Protective effect of rear-seat restraints during car collisions

Lancet. 1989 Feb 18;1(8634):369-71. doi: 10.1016/s0140-6736(89)91735-2.

Abstract

The nature of injuries to 2684 car occupants involved in 1055 car accidents were analysed. Less than 1% front-seat occupants were children, compared with 25% of rear-seat passengers. Nearly all (97%) rear-seat passengers were unrestrained. Type of impact was generally similar for front-seat as for back-seat occupants, except for rollover impacts, which were commoner among rear-seat passengers. Injury severity distribution was similar for front-seat as for rear-seat occupants. Except for minor-to-moderate neck injuries, which were the result of deceleration, most injuries to rear-seat passengers were due to contact with the front seat, with glazing materials, or with other parts of the car. The use of car restraints by rear-seat passengers should reduce the incidence and severity of injuries.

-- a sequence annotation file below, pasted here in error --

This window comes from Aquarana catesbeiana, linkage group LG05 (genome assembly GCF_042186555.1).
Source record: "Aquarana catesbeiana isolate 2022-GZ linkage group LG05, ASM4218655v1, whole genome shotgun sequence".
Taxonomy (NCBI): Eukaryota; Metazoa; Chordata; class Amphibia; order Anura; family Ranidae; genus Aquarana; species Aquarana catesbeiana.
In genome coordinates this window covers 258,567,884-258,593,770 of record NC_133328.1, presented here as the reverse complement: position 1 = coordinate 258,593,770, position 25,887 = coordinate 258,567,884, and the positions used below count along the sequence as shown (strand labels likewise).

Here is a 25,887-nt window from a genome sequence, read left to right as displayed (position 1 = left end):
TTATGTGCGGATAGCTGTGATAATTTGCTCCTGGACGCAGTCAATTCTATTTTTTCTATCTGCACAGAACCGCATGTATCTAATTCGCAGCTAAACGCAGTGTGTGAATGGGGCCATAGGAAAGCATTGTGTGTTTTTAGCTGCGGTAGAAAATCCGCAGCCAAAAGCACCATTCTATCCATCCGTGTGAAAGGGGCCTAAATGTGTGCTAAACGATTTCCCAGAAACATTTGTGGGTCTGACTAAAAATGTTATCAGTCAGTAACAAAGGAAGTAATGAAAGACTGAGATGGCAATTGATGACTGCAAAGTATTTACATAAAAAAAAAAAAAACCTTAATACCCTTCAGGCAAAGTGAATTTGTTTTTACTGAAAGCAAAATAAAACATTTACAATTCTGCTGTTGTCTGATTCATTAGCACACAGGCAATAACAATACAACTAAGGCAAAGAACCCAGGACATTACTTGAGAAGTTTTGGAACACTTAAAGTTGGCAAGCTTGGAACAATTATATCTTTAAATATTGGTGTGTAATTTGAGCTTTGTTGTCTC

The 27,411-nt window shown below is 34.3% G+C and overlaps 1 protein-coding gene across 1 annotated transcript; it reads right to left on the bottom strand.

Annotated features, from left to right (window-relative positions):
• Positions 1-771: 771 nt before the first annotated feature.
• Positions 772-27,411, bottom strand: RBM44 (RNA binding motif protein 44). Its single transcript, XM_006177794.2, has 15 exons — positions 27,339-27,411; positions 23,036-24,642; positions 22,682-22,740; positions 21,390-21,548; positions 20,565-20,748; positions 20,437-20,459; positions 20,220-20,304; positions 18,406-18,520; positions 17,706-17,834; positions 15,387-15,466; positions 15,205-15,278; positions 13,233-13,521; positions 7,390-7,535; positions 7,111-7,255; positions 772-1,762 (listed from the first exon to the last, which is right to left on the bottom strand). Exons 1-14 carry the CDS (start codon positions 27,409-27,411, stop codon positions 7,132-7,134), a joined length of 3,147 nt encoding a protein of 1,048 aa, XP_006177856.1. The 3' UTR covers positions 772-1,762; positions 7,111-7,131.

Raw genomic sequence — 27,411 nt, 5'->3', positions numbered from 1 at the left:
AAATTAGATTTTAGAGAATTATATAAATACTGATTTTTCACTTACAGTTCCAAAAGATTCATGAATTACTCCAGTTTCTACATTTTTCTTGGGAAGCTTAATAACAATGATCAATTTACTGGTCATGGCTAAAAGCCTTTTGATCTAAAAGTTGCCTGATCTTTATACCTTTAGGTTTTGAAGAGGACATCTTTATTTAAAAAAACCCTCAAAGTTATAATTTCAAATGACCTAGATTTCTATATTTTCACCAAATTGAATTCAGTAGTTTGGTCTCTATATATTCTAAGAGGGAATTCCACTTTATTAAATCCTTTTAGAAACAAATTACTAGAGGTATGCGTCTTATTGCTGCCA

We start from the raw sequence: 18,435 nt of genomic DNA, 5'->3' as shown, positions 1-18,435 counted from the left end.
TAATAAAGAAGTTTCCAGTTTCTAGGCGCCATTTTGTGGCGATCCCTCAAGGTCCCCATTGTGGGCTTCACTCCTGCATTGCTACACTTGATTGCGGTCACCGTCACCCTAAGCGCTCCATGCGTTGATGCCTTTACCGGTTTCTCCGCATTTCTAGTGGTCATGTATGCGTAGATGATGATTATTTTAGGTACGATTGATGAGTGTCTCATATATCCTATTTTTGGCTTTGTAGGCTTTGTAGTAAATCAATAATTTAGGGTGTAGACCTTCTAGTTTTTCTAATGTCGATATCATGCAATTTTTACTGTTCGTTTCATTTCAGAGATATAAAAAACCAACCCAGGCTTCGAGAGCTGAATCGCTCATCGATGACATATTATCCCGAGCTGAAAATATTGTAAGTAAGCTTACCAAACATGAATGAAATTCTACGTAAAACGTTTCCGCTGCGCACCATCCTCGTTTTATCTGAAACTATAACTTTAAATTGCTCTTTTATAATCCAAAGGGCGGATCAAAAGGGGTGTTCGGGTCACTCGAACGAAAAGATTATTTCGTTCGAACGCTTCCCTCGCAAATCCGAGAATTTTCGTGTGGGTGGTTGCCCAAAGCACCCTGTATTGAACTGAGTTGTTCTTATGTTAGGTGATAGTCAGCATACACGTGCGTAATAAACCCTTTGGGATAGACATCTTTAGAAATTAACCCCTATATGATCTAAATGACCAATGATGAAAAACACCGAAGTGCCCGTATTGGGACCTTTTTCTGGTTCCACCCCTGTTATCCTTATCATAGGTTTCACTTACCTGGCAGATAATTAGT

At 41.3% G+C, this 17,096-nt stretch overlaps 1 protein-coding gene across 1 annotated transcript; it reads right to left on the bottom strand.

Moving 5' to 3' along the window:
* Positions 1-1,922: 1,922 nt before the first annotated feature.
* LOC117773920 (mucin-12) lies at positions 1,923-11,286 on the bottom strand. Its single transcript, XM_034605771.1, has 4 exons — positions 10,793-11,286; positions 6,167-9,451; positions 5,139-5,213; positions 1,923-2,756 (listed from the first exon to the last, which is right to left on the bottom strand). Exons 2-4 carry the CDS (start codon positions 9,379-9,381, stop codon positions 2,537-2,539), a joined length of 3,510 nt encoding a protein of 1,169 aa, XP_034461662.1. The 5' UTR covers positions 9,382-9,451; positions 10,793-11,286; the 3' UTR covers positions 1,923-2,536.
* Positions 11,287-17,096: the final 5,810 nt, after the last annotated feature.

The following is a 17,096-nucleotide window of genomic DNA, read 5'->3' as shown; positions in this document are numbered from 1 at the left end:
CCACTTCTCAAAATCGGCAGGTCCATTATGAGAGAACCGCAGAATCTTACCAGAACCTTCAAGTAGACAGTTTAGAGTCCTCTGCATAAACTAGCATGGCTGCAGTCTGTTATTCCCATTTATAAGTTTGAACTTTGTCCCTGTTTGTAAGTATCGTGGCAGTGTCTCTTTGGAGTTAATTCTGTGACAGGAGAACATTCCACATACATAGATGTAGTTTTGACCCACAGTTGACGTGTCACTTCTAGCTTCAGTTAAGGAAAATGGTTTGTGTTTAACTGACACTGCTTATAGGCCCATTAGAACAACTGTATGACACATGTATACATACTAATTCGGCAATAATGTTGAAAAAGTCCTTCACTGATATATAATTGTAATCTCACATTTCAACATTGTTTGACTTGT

Publication types

  • Comparative Study
  • Research Support, Non-U.S. Gov't

MeSH terms

  • Accidents, Traffic*
  • Adolescent
  • Adult
  • Age Factors
  • Child
  • Child, Preschool
  • Evaluation Studies as Topic
  • Female
  • Humans
  • Infant
  • Infant Equipment*
  • Infant, Newborn
  • Male
  • Middle Aged
  • Risk Factors
  • Seat Belts*
  • Severity of Illness Index
  • Wounds and Injuries / mortality
  • Wounds and Injuries / prevention & control*